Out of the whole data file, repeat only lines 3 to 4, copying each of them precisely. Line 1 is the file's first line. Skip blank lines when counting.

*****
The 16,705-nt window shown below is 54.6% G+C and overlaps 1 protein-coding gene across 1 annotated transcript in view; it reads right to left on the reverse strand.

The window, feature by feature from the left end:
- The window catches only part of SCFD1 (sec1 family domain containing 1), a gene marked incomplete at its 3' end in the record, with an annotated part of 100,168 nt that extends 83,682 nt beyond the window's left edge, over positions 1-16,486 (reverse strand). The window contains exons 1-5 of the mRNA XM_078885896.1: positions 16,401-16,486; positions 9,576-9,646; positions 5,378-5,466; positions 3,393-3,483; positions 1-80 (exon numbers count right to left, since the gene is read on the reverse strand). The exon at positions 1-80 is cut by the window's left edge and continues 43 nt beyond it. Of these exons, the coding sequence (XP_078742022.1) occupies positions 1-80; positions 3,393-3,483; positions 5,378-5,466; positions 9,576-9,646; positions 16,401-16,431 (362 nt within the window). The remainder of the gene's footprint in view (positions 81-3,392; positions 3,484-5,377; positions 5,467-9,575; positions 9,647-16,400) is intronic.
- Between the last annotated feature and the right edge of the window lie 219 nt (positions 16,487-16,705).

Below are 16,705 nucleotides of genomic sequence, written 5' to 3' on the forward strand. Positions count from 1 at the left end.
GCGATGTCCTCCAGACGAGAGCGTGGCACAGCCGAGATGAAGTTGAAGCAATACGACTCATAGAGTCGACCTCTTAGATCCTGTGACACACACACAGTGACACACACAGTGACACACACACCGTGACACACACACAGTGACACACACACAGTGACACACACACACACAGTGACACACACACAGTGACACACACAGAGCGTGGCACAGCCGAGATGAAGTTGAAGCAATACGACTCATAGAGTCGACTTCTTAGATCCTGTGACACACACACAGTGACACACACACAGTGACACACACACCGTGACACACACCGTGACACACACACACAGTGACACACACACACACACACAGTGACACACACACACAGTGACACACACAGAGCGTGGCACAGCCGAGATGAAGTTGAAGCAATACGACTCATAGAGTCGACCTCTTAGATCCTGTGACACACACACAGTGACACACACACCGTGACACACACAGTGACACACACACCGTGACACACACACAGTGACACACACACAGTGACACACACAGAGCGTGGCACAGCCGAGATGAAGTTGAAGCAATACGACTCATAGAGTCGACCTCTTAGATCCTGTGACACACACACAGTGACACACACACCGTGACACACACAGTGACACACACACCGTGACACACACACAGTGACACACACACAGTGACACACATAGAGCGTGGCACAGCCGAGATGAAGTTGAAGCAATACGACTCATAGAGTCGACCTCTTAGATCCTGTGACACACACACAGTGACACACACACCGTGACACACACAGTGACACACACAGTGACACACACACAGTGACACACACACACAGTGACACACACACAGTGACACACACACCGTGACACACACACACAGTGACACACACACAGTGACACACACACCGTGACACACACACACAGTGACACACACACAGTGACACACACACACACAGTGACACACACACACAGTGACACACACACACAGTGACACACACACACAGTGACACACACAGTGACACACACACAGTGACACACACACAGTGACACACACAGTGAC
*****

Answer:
- The window catches only part of SCFD1 (sec1 family domain containing 1), a gene marked incomplete at its 3' end in the record, with an annotated part of 100,168 nt that extends 83,682 nt beyond the window's left edge, over positions 1-16,486 (reverse strand). The window contains exons 1-5 of the mRNA XM_078885896.1: positions 16,401-16,486; positions 9,576-9,646; positions 5,378-5,466; positions 3,393-3,483; positions 1-80 (exon numbers count right to left, since the gene is read on the reverse strand). The exon at positions 1-80 is cut by the window's left edge and continues 43 nt beyond it. Of these exons, the coding sequence (XP_078742022.1) occupies positions 1-80; positions 3,393-3,483; positions 5,378-5,466; positions 9,576-9,646; positions 16,401-16,431 (362 nt within the window). The remainder of the gene's footprint in view (positions 81-3,392; positions 3,484-5,377; positions 5,467-9,575; positions 9,647-16,400) is intronic.
- Between the last annotated feature and the right edge of the window lie 219 nt (positions 16,487-16,705).